A new study compiled and summarized data from 31 orbiting satellites finding that winds and waves are becoming stronger each year. The year-by-year changes are actually tiny but they still show a clear trend of amplification that might become important in forecasting storms and other extreme weather.

Wind and wave measurements are important for modeling the climate. Both are at the interphase between the atmosphere and ocean, affecting the transfer of energy and matter like carbon. The frustrating part is that it has always been rather tricky to record and analyze historical data on these phenomena.

The problem doesn’t lie in the lack of data itself but rather in reliable measurements across the board. For instance, researchers and the industry have been employing ocean buoys for decades. It’s when you try to compare and normalize their data, which is recorded by different instruments and designs, that you run into trouble.

Ian Young, a professor of marine engineering at the University of Melbourne, and colleagues may have solved the problem by looking to the sky for a solution. In fact, the satellite record, which reliably spans 1985 through 2018, seems like an obvious solution. But shouldn’t the different kinds of instruments aboard satellites be causing the same problems as buoys? Apparently not.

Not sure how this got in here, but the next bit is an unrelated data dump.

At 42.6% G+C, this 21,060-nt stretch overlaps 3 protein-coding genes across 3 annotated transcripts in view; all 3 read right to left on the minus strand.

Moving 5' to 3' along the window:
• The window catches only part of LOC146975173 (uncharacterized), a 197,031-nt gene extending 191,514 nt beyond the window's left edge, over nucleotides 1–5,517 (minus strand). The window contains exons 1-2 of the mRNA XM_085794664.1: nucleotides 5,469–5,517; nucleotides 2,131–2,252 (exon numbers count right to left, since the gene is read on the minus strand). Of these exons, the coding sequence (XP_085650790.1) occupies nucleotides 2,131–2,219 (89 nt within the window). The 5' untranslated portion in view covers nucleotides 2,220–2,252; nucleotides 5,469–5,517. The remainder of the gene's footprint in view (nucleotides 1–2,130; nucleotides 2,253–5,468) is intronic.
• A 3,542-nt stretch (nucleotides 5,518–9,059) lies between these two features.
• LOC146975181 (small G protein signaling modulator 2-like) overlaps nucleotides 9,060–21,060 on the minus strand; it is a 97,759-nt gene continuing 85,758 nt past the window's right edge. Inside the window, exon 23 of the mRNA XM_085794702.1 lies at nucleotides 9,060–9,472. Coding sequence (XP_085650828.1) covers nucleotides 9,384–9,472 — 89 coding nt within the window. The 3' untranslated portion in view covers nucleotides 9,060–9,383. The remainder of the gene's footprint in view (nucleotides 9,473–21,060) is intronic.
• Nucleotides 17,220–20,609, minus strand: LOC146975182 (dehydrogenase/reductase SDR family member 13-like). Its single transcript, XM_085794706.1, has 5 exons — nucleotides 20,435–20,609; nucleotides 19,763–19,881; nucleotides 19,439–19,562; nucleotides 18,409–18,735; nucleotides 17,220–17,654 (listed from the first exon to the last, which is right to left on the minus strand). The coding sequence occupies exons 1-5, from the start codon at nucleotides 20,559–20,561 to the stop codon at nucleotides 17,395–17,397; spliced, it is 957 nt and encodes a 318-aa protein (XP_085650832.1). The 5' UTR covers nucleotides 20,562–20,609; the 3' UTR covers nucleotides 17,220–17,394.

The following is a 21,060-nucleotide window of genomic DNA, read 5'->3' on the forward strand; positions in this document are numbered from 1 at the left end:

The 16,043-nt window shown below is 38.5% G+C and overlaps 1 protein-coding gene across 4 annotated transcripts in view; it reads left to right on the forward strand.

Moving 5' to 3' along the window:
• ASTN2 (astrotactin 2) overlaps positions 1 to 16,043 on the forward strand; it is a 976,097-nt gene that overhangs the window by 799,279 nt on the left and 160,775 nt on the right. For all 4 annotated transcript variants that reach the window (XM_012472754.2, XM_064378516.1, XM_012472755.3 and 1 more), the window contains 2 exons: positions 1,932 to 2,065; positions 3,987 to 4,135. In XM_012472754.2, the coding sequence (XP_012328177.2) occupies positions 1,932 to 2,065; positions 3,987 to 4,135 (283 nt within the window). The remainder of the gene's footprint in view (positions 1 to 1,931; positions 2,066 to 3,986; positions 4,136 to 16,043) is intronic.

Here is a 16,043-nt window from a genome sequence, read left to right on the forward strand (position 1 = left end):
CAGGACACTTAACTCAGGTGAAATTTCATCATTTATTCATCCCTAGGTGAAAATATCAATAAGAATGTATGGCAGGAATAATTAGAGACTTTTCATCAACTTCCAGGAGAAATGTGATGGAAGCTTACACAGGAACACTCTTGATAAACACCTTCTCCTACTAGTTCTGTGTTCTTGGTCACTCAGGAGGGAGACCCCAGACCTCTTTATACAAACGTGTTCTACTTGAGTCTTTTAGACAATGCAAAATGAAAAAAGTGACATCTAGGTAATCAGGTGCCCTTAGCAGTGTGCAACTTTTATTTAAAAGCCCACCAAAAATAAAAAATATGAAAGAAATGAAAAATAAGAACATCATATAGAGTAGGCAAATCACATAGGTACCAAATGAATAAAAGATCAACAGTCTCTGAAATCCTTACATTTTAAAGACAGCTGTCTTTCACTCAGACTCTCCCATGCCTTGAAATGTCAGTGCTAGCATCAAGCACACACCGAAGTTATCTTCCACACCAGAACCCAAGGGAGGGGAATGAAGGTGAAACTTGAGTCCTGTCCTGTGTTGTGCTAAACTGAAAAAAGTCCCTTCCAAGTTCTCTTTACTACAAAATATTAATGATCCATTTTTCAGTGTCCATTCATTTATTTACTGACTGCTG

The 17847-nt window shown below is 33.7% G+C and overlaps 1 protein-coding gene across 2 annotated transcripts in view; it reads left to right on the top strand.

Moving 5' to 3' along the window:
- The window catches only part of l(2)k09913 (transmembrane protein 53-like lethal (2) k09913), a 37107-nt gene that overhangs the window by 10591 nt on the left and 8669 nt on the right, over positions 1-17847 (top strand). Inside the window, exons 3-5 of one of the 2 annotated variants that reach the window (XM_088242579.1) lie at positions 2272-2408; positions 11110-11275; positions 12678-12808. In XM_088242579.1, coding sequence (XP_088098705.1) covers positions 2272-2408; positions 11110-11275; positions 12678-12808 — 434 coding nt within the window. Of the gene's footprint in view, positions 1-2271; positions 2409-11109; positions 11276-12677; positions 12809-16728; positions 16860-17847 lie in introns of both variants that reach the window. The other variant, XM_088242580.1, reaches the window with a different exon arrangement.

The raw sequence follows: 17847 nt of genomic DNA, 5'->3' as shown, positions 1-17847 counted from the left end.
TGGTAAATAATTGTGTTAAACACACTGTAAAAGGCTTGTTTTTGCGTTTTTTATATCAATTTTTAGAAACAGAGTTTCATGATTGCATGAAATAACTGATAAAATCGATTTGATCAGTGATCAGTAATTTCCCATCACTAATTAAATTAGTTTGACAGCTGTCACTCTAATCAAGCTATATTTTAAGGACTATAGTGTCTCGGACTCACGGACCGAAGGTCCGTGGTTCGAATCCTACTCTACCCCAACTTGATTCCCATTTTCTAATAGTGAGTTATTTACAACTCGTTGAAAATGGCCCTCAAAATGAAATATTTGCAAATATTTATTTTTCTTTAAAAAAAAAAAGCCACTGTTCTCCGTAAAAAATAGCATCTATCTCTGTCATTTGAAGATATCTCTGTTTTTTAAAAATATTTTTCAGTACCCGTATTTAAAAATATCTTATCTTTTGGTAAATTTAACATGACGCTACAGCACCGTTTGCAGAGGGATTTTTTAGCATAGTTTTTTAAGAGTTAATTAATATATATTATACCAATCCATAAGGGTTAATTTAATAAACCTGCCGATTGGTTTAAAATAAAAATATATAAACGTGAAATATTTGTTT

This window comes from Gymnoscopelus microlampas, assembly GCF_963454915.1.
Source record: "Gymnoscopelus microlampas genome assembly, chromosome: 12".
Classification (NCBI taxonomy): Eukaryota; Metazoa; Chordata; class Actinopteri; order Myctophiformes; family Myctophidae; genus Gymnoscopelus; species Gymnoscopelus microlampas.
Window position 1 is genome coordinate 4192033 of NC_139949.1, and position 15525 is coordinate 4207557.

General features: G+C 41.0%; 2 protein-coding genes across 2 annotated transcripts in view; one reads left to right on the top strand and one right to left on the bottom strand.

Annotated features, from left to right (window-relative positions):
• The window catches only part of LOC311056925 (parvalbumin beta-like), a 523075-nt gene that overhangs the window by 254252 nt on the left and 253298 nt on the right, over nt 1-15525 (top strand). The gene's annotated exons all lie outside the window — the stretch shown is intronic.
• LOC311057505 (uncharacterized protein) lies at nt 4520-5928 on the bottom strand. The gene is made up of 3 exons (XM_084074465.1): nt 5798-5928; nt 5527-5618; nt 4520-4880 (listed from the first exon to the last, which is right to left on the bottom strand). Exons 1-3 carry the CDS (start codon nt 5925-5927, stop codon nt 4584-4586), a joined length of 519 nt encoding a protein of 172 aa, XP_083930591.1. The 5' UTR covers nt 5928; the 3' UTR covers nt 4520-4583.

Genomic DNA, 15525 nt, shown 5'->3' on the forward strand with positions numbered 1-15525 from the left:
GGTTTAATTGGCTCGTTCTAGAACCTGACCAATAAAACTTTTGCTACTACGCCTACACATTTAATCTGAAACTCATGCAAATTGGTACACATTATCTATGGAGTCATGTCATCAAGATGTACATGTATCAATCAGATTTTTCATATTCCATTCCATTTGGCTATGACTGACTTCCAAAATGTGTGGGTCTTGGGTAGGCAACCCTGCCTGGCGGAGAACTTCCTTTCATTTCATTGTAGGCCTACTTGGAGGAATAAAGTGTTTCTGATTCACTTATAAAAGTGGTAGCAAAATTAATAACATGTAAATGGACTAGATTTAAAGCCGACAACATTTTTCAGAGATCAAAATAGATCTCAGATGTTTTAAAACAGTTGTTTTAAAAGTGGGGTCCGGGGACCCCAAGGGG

Young and colleagues studied the data collected by altimeters, which can measure both wave height and wind speed, radiometers, which only measure wind speed, and scatterometers, which measure wind speed and direction. After cross-checking the data, the researchers concluded that the satellite records are a reliable source from which you could draw historical trends.

Their results suggest that in the past 30 years global wind speed and wave height have been noticeably getting stronger. These changes were very slight. Wind speeds amplified by only about an inch per second every year south of the equator and about half that in the North Atlantic. Wave height increase wasn’t as uniform as wind speed, but there were large patches were researchers observed an increase of about a tenth of an inch per year. One isolated spot in the North Pacific actually experienced a drop.

Although the changes might look negligible, these trends were much more noticeable in extreme cases. What’s more, these slight up-ticks add up in time to drive global behavior. And, ultimately, any improvements in our understanding of how the climate works are very welcomed.

The findings appeared in the journal Science

Scientists recreate ‘Freak Wave’ in the lab — and it looks like art

The Great Wave off Kanagawa (神奈川沖浪裏 Kanagawa-oki nami ura, “Under a wave off Kanagawa”). Print at the Metropolitan Museum of Art. Artist: Katsushika Hokusai.

On New Year’s Day, 1995, sailors aboard the Draupner oil rig off the coast of Norway were in for quite the surprise. Instead of fireworks, however, the crew was shaken by an ungodly wave measuring 25 meters (80 feet) in height, seemingly coming out of nowhere.

This phenomenon, known as a rogue or freak wave, had been previously predicted theoretically but the Draupner incident — perhaps a one in a century event — was the first evidence to support their existence. Evidence of other such waves soon followed.